It’s considered rather bad form to write a review before you’ve finished reading the actual book. I’m only half-way through The Kingdom of Infinite Space but my mind is far too blown to wait another month before jumping in. Anyway, this is a column, so there’s a bit more wiggle-room. And let’s face it, most fun things in life tend to happen in the wiggle room.
This particular room is especially wiggly. It is ovoid, weighs about 5kgs, and you’ll find it nicely balanced on top of your neck. Inside is a convoluted cauliflower made of spongiform tissue, zapping and sparking with a gazillion electrical impulses from before the moment we are born until – it isn’t. Most books about the head are to a greater or lesser degree about the brain. The brainiest scientists on the planets are involved in slicing the cauliflower into finer and finer slivers, via MRI scans and 3D digital nano mapping of synapses and dendrites, to stick a GPS marker in the precise location of every motor function and cognitive blip that makes us who we are. As though the ‘where’ can adequately answer the question ‘why’.
Raymond Tallis turns this approach on its head. In this extraordinary book, he invite us to put the brain to one side, even though to some, a book about the head which says so little about the brain might seem like Hamlet “in which the prince only has a walk-on part.”
Start by looking at yourself in the mirror. It’s a mind-bending experience to hold look out from and into your own eyes. “It is your gaze and it is intersleeved with itself, in a chaste, ocular autocopulation… As I gaze into the head that is gazing at me, into the thoughtful face of the man who is thinking these thoughts, which include the thought that the face is thoughtful and that it is the face of the man who is thinking the thoughts, vertigo beckons.”
Stepping back from the abyss of vertiginous philosophizing, Tallis takes us on a rollercoaster ride through the other stuff that the head does, to explore – in often gleeful detail – what he calls “the muddle of embodiment”. “I want to celebrate the mystery of the fact that we are embodied, rather than fall in with the venerable tradition of being rather sniffy about it.”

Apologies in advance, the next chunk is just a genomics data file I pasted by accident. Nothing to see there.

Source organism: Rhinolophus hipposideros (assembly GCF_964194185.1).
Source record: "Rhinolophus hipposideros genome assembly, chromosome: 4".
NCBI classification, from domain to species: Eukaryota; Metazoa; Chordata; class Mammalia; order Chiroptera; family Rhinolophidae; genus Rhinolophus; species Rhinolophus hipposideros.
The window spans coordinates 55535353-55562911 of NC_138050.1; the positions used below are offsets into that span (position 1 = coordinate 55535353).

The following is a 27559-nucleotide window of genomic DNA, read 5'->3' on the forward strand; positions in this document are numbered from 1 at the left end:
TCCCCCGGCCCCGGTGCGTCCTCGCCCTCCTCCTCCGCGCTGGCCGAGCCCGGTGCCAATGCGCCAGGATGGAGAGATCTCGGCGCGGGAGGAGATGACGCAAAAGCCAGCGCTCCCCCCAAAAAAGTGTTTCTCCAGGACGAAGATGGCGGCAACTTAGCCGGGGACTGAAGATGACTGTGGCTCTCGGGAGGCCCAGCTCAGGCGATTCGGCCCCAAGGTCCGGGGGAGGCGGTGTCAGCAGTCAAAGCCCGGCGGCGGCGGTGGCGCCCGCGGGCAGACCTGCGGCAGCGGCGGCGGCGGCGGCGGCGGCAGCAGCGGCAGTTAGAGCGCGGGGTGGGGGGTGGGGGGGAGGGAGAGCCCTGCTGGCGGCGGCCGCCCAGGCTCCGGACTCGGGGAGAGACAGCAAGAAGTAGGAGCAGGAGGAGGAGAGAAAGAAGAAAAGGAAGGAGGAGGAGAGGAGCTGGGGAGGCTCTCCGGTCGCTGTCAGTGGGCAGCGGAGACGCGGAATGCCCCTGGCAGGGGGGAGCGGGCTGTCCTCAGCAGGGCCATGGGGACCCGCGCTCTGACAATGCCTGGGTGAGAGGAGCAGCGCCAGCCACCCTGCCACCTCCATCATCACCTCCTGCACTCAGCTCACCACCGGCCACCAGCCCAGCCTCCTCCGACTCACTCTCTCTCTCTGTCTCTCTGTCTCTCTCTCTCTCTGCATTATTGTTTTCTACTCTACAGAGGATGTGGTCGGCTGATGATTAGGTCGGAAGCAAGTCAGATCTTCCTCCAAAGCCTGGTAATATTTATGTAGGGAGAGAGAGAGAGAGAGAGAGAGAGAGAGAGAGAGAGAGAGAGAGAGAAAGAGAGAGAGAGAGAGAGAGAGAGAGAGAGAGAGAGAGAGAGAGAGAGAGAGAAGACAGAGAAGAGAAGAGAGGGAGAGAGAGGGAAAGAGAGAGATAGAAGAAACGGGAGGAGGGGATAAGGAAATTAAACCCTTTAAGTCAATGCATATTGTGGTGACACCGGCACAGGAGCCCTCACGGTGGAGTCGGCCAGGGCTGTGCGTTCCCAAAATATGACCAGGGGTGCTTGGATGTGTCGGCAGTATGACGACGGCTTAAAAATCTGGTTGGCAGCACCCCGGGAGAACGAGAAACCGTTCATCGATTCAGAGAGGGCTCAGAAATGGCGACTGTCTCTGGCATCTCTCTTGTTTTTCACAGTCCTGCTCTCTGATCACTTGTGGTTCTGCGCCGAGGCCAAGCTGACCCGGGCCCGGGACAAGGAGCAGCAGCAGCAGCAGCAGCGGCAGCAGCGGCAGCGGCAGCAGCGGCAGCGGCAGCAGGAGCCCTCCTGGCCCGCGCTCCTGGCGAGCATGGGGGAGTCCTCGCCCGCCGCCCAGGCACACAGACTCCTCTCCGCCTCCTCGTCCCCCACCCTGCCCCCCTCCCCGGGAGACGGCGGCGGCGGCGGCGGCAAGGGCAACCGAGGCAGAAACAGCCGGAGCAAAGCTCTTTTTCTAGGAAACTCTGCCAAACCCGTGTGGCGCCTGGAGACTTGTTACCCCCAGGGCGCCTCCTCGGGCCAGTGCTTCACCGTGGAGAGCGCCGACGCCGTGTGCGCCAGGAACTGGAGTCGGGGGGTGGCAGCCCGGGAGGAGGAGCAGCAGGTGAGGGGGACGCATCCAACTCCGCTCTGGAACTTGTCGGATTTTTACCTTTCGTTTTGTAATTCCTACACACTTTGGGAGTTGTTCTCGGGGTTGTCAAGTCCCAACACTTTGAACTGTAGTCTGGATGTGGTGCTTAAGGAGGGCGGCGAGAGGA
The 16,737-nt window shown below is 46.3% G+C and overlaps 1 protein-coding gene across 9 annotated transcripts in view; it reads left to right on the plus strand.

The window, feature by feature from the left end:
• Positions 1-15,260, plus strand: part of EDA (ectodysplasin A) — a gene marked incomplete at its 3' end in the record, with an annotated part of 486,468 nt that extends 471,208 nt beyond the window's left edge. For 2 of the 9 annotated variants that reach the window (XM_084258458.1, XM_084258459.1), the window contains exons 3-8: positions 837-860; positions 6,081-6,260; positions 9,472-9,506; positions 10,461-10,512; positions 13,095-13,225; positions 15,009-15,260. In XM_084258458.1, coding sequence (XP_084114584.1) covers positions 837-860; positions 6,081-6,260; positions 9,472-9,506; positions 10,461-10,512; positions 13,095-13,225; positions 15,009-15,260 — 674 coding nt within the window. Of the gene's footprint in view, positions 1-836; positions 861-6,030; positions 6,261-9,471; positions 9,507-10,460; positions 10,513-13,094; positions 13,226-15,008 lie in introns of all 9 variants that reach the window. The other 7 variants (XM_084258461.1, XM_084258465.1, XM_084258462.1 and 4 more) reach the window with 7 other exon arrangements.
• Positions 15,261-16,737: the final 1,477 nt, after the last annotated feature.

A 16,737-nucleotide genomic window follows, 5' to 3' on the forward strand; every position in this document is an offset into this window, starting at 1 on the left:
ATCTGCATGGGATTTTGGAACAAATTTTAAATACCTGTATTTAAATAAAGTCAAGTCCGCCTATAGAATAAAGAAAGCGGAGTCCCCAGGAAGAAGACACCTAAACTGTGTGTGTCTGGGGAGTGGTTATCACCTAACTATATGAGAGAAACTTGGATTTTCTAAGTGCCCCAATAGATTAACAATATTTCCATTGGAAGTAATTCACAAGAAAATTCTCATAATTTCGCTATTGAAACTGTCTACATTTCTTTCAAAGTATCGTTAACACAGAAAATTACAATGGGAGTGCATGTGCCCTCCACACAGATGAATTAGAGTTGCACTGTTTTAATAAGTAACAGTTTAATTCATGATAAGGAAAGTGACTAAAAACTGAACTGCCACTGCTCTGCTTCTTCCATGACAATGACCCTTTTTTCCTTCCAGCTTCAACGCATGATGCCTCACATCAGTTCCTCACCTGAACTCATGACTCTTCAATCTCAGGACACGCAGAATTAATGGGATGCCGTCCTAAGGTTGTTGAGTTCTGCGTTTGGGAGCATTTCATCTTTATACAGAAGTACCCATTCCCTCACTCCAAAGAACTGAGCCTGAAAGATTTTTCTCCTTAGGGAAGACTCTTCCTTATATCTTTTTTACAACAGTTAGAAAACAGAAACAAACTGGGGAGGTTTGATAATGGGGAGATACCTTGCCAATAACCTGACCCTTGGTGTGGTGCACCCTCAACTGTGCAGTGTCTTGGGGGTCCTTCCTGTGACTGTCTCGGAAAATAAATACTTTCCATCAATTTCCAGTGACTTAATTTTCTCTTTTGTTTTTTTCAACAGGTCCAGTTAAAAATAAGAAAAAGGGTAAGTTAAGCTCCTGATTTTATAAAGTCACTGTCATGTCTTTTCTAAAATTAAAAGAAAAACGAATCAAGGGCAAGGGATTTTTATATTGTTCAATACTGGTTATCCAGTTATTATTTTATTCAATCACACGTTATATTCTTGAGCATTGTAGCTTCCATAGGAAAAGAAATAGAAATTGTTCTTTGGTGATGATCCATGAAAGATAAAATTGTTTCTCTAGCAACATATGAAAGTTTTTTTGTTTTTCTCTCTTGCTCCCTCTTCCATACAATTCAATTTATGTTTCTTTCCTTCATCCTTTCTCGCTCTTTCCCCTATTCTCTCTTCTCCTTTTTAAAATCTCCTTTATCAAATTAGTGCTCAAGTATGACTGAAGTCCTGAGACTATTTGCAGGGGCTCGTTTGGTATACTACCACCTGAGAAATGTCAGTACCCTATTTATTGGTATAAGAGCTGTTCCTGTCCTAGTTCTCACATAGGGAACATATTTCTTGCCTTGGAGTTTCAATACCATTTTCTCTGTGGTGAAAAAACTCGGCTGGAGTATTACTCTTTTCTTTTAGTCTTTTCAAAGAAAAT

He takes the stance of a lollipop lady at a busy intersection. And there’s a lot of traffic at this cranial intersection: stuff going in (tastes, smells, sights and sounds), and stuff going out (spit and speech) – and everything buoyed along on the continual breeze of breath.
This is a book about saliva and yawning, about the sweat of the brow and the contours of the face. It’s about how eyes work and the involutions of the inner ear. It’s about blushing and ear wax and whether you pronounce the letter ‘H’ with a little aspirate, “a pufflet of emitted air, an oral micro-zephyr” at the beginning or not. It’s about big philosophical questions – personal identity, self-consciousness and agency – and little, personal tics. It’s also about the senses – our ears and eyes and noses in particular, and that shy, often overlooked wallflower in the corner, proprioception, that peculiar sense we have of our own bodies. It’s about the difference between a nod and a wink, and about why we smile at some things and laugh at others. It’s about nose rings and wrinkles and zits and that “outermost otherness of our body” our hair. It’s about vomiting, spitting and smoking, and falling in love.
Thought-provoking and rib-tickling in about equal measure, Tallis’s book is also stuffed full of who knew? moments. For example, that the tears that you cry because you’re sad contain more manganese than those that spring to your eyes because you just stubbed your toe. Or that, unlike other muscles in the body, those in your face are connected to one another and not tethered to bone.
Just a few untethered muscle twitches can semaphore a Shakespearean breadth of emotion. A smile may be “wry, ironical, mocking, self-mocking, malicious, triumphant, gloating, satisfied, self-satisfied, sour, sickly, sardonic, restrained, patient, forbearing, indulgent and generous… spontaneous, or calculated or calculatedly spontaneous,” or any number of complex combinations and refinements of the above, up to and including that most fleeting of things, the “ghost of a smile.”
Tallis’s book is peppered with sentences that start, “Uniquely among animals, humans…”, or “Only humans are…” or “Humans alone are capable of…”. It’s a hymn, in a way, to human-ness and all the things that set us apart from our fellow creatures. Man is the only animal that laughs and weeps, says Hazlitt. Twain says, “Man is the only animal that blushes – or needs to.” Jonathan Gotschall calls us ‘the storytelling animal’. For Desmond Morris, it is our hairlessness that sets us Naked Apes apart. Whether it’s our opposable thumbs, or our emotional tears, our use of language or our bipedalism, these poor, bare, forked animals which are you and me, are a fascinating bunch. Get your head around that.
First published in The Hindu Business Line, BLInk supplement, 5.3.17